My Report Debate II: India-Pak & Multiple Congruent Faultlines
Shaoni Sarkar’s essay is among the Top 10 of the My Report Debate II.
Shaoni Sarkar’s essay is among the Top 10 of the My Report Debate II.(Photo: Shruti Mathur/The Quint)

My Report Debate II: India-Pak & Multiple Congruent Faultlines

(Shaoni Sarkar’s essay is among the Top 10 of the My Report Debate II. Participants were asked the question: How to fix the India-Pakistan relationship – Jaadu ki jhappi or surgical strike?)

The relationship between India and Pakistan has become, at the ground level, disenfranchised of its complex history – so blown up that cricket can seem like a battleground instead of a site for socio-cultural exchange. India’s relationship with Pakistan is not to be fixed by our Prime Minister’s machismo. All that the championing of a hyper-masculine, aggressive state can do is engender such emotive force as can serve specific domestic political agendas, especially if it occurs at a time when elections are near and anti-incumbency is strong.

India, at the ground level, is led to believe in jingoistic nationalism as the answer to the India-Pakistan problem. Peace, too, can thus happen through emotional reconstitution.

The power of the India-Pakistan argument is such that it can make or break governments. Since the colonial era, India has shown deep-rooted communal tendencies born out of hysterical-emotional considerations.

Now, the entire political leadership of India tries to establish its allegiance with the people of India by demonstrating how harsh they can be on “terror”, a term they use interchangeably with “Pakistan”. Even though India and Pakistan have repeatedly been at the brink of nuclear war, reducing their relationship to pure enmity is absolute oversimplification, done only to reap domestic political benefits. Pushing for international isolation and placing of bans can only push the subject further away from the ambit of traditional morality.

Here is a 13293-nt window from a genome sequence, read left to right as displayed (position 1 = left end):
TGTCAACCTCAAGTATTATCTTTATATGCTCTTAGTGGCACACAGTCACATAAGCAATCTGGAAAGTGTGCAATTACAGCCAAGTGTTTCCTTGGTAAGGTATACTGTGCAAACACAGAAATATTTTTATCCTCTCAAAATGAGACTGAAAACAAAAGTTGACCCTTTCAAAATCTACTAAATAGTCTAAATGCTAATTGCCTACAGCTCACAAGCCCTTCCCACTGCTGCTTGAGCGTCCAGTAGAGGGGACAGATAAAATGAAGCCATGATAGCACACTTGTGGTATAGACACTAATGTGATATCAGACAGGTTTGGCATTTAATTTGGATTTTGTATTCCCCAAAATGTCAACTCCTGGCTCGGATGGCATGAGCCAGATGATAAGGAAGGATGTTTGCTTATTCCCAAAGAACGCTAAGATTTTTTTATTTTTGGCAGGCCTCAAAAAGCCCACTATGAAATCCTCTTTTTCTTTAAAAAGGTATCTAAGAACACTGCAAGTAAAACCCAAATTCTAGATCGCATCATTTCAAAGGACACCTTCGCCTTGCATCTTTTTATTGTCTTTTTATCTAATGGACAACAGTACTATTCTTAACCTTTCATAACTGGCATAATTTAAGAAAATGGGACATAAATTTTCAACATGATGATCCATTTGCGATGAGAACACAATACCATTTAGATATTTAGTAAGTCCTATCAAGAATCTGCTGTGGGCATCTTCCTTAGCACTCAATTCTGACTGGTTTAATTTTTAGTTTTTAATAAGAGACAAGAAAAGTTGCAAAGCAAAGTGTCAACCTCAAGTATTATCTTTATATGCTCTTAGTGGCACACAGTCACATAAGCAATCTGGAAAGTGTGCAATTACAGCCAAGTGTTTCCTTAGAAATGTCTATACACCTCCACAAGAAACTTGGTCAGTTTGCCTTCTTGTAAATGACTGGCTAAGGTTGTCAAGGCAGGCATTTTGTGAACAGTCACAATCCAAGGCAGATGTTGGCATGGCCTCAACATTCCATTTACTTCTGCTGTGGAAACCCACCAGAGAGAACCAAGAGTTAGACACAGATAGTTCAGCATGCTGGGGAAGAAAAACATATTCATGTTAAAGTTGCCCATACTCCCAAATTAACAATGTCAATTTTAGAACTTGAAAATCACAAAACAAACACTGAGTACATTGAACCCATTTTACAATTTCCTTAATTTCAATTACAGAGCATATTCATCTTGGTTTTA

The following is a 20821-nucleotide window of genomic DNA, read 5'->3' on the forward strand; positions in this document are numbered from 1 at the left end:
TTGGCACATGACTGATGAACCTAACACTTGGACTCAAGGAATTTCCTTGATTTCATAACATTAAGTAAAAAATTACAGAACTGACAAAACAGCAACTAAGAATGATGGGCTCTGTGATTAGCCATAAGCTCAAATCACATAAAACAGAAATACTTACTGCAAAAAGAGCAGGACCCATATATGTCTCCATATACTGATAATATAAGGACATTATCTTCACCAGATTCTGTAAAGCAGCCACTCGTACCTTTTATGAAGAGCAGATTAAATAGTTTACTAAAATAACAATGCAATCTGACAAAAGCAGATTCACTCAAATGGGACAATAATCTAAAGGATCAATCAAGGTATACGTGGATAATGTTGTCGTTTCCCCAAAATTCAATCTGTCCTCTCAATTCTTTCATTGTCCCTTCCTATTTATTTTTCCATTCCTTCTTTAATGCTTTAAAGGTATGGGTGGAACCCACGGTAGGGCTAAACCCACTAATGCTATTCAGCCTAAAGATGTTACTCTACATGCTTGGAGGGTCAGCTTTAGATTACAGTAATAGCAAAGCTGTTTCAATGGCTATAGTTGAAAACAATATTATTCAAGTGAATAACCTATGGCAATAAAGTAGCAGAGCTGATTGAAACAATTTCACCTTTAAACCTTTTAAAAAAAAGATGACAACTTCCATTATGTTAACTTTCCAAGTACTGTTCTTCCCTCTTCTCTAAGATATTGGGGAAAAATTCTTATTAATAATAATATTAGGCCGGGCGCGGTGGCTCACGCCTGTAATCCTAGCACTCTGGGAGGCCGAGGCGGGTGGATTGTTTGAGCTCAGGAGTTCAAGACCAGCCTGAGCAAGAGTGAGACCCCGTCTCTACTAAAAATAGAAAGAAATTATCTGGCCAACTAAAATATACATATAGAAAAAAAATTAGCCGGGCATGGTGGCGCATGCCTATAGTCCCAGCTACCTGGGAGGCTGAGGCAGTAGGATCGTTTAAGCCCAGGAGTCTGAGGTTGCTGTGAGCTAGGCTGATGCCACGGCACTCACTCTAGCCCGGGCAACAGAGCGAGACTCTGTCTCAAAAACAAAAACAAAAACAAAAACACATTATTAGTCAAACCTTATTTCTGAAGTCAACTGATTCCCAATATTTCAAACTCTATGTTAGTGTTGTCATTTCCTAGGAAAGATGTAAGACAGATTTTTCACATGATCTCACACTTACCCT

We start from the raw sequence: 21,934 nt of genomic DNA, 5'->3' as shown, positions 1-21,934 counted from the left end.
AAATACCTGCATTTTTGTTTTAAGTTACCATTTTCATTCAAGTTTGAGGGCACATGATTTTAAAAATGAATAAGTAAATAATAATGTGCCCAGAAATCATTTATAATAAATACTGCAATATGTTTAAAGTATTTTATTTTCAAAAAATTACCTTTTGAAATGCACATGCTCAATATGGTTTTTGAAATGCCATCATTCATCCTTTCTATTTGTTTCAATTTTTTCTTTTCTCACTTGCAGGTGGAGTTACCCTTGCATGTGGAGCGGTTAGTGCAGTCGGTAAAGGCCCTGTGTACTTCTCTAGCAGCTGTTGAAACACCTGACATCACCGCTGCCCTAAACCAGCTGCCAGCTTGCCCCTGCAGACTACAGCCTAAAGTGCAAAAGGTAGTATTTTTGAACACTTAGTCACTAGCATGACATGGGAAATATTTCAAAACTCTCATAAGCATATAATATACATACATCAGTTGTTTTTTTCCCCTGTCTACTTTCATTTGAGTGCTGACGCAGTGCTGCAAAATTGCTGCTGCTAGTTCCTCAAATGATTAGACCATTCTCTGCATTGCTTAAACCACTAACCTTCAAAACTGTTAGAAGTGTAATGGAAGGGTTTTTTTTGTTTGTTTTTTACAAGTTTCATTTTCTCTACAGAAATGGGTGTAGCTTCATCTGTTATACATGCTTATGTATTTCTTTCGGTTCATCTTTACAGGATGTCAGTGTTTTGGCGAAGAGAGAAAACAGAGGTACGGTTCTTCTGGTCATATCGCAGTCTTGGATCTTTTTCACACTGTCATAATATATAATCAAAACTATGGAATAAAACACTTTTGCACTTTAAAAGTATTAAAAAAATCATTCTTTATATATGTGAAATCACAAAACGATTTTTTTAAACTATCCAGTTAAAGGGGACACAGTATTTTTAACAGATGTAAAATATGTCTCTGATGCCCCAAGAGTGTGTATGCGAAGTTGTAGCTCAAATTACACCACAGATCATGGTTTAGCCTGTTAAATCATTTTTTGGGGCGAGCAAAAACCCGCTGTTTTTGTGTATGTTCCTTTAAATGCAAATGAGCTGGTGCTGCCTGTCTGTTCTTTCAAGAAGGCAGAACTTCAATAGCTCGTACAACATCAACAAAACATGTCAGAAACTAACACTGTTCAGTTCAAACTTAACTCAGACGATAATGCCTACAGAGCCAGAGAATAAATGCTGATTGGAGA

The United States Institute of Peace Special Report clearly delineates the benefits of dialogue and engagement as opposed to isolation or aggression, wherever the prospect of finding common grounds with proscribed groups exists.

While Pakistan is popularly believed to be in political and social shambles such that sustaining insurgency and backing terror outfits seems to be their only option to accost India, India’s supposed peace efforts stand undermined by the chest-thumping of its hyper-nationalist, larger-than-life war heroes at this juncture.

Peace between India and Pakistan involves, inextricably, peace within Kashmir. While either nation continues its selfish pursuits in Kashmir, absolution of suspicions should remain impossible. India’s aggressive policy is no less a contributor to the insurgency in Kashmir than Pakistan which buttresses it.

Even as the popular notion persists that the prerogative for peace lies with India with its pluralist democracy as opposed to Pakistan as a state governed by religious fundamentalism, it appears today that India’s fundamentalism is only a little more furtive. In fact, in the unfolding of the Pulwama incident, Imran Khan seems to have acted with more grace than Narendra Modi has, releasing captured pilot Abhinandan as a goodwill gesture.

Through his championing of the pre-emptive strike, all that Mr Modi has managed to dismantle is India’s traditionally reticent response to Pakistani incursion.

While the Composite Dialogue Process between the two nations, initiated in May 1997, has often yielded ceasefire, if not peace, it is only an elite process, from which the stone-pelters thronging the roads of Kashmir have remained perpetually excluded. Perhaps, if given a standing chance, no civil society from these riddled lands would choose war.

(All 'My Report' branded stories are submitted by citizen journalists to The Quint. Though The Quint inquires into the claims/allegations from all parties before publishing, the report and the views expressed above are the citizen journalist's own. The Quint neither endorses, nor is responsible for the same.)

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